Have there been times when your spouse hurt you, and in your effort to share your hurt, you became angry? And in response to your anger, your spouse became defensive and pushed you away? The exact opposite of what you really wanted and needed! Why does your hurt too often get mixed with anger when all you want is for your spouse to understand you?
Jack and Diane had just sent their last child off to college, and on the ride home she felt a little blue. She reached for Jack's hand, to which he responded, "No, I'm all sweaty." Yes, in her mind she knew how nervous he was saying goodbye to their daughter, but deep inside, she felt vulnerable. His comment felt rejecting. She really needed a bit of comforting, but instead of telling Jack, she folded her arms and silently looked out the window.
Diane's longing to be consoled was tangled with her hurt from being rejected. And her hurt over being rejected began to brew into anger. Jack asked if she was okay. What Diane found coming out was her irritation as she said, "What do you think? You drive fast, don't want to stop for lunch—what do you expect?" Jack yelled back, "Just stop it, will you!" and then sat quietly the rest of the way home. Diane caught herself and thought, "I am a grown woman. I know he loves me, so why am I so angry by his not wanting to hold my hand? Why does it feel so risky to just tell him I am hurt?"
Most couple's arguments arise out of a spouse's 'protest' to the partner's seeming emotional unavailability, or hurtful comment or action. The protest is usually filled with hurt, frustration, and yes, anger. We get angry, according to psychologist John Bowlby, in hopes our spouse will see our hurt and move toward us to repair the rift. The 'anger of hope,' or 'angry in hopes you'll see me' says, "I am angry that you hurt me or were not there for me; but I have hope that if I let you know of my hurt, you will repair it."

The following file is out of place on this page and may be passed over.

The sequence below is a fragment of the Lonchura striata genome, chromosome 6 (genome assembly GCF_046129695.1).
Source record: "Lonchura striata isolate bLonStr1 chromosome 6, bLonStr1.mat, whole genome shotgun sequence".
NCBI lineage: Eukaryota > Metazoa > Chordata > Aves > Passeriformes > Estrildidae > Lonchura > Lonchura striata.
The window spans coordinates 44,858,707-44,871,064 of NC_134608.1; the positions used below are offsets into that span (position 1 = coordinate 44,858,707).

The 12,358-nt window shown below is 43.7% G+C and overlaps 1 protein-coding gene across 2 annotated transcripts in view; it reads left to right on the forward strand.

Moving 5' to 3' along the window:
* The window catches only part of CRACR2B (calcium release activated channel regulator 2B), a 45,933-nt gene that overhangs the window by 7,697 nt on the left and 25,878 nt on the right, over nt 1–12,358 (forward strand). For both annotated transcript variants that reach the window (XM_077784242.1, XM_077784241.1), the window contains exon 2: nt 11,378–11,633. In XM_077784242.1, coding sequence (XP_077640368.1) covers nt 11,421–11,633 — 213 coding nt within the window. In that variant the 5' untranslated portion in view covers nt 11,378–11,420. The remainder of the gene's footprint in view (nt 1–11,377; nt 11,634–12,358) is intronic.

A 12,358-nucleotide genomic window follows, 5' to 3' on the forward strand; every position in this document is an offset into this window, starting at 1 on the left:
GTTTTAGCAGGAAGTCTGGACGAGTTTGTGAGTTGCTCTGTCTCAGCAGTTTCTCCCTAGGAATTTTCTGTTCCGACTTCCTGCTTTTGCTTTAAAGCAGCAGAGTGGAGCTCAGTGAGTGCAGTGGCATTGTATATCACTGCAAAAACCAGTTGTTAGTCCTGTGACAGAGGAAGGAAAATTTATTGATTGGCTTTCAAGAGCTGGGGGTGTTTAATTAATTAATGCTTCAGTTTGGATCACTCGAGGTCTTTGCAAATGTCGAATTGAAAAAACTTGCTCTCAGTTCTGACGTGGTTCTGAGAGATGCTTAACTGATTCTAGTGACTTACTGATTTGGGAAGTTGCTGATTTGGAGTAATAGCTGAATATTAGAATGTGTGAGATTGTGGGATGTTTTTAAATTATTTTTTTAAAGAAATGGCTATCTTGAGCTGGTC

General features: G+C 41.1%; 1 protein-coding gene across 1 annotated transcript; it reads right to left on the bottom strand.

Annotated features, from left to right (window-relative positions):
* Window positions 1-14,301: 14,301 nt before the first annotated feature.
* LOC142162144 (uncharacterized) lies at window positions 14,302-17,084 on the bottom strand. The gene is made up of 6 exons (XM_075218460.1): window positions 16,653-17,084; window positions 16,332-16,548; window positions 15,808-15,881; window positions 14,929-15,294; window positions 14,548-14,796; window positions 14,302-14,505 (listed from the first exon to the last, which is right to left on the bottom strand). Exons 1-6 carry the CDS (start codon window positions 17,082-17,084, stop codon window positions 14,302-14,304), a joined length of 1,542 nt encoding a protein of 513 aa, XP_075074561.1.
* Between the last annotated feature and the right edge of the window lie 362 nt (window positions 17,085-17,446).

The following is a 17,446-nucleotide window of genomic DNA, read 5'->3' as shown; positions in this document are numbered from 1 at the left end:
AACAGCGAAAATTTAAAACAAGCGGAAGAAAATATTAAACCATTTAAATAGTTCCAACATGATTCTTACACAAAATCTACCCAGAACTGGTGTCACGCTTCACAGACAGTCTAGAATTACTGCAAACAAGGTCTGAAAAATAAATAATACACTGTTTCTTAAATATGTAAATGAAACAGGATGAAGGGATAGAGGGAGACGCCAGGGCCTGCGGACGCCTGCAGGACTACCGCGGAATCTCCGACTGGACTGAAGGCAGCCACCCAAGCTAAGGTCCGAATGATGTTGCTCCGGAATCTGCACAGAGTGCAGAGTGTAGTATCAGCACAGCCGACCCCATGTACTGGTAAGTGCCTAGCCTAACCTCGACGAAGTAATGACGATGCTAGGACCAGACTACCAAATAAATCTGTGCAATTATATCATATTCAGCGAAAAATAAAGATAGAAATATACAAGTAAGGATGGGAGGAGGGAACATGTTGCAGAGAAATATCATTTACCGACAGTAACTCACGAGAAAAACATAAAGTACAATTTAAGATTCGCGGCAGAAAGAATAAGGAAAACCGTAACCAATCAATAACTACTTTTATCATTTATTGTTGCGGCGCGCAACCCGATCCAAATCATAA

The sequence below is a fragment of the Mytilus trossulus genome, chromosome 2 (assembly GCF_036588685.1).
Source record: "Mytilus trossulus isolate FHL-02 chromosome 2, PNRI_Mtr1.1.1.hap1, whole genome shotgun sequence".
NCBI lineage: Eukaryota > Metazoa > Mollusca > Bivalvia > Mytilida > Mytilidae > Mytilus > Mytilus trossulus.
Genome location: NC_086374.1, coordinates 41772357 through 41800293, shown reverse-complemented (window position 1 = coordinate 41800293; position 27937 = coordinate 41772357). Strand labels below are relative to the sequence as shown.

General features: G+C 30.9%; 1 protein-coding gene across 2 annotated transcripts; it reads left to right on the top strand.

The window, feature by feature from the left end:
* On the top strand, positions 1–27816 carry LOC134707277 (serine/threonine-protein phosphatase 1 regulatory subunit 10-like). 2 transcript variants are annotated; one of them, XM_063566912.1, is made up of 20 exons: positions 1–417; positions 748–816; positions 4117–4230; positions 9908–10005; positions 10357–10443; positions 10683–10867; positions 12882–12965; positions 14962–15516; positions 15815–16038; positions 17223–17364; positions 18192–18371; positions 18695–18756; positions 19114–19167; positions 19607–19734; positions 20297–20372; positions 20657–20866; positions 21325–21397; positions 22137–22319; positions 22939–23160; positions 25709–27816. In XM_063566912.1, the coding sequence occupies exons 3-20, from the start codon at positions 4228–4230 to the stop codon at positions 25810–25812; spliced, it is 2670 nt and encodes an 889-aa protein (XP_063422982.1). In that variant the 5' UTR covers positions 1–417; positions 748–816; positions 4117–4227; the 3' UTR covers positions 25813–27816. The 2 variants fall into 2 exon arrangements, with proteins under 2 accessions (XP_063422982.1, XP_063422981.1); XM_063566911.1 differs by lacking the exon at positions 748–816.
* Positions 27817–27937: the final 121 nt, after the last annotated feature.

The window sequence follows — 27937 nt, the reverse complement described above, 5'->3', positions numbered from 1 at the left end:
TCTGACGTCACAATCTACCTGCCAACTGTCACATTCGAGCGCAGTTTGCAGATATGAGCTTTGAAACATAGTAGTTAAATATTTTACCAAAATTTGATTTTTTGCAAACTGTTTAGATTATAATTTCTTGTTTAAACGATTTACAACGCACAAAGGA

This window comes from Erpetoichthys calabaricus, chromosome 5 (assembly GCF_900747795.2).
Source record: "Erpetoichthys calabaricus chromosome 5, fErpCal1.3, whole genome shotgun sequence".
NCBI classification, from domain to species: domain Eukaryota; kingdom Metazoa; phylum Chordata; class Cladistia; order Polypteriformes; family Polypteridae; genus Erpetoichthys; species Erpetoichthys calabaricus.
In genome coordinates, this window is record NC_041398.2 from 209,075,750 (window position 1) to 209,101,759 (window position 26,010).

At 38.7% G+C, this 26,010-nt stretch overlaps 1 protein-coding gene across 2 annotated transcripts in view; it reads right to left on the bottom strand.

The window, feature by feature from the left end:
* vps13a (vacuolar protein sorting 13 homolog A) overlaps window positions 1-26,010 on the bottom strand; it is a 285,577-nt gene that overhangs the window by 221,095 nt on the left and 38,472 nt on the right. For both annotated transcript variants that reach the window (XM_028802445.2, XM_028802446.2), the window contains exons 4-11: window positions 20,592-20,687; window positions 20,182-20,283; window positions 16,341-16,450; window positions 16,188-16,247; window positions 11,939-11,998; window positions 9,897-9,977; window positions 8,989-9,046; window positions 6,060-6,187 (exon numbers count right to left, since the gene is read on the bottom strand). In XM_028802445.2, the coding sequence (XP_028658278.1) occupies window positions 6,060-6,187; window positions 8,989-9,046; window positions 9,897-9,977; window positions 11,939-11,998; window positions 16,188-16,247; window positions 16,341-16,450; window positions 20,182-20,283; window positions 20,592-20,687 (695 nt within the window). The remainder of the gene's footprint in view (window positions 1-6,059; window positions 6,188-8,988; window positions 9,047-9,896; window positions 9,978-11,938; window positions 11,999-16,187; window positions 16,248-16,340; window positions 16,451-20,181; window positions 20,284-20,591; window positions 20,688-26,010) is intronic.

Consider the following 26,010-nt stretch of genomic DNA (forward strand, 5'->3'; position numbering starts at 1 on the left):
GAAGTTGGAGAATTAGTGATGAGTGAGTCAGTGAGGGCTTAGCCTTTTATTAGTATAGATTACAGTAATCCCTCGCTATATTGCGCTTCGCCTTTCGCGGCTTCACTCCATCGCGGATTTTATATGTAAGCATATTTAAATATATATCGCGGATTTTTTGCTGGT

Diane hoped Jack would see her hurt and hold her hand. But her anger became a layer around her longing. All Jack saw was her anger, which caused him to match her angry reaction with anger of his own, and then stay away. Couples often get stuck in powerful angry protests all the while longing to be seen, heard and understood.
Spouses can quickly go from enjoying each other to being hurt, and then getting angry. Anger in relationships can quickly escalate and become destructive. If you feel your husband or wife reacts with anger, don't match the anger; don't add fuel to the fire and escalate the argument. Walk away and come back and talk about it when you are both calm. If you feel your spouse's anger is destructive, make sure to take steps so you are both safe. Set boundaries and rules for discussing hot topics.
If you are the one who is quick to get angry, it might be a good time to get your anger under control. Here are a few steps we walk couples through during our Safe Haven Marriage intensives:
1. Share your hurt, not your anger. Share what you really want your spouse to understand:
*You hurt my feelings
*I don't like when you do that
*Can you understand my perspective on this?
*Can you do that differently?
*I need you but feel you are not here for me
3. Recognize and take responsibility for the way you react. Most people try to justify their behavior. But while it might be true that your spouse hurt you, you do have control over how you respond. If your anger is hurting those around you, it is time to change.
It takes character to love well in a marriage. It requires us to want to discover the best version of ourselves, and live as much like Christ as we can. It takes self-control, courage, grace and patience to manage angry emotions. Gaining a better understanding of your softer, more vulnerable heart behind the anger will change the way you love in your marriage, and most other important relationships.
"A hot-tempered person stirs up conflict, but the one who is patient calms a quarrel." Proverbs 15:18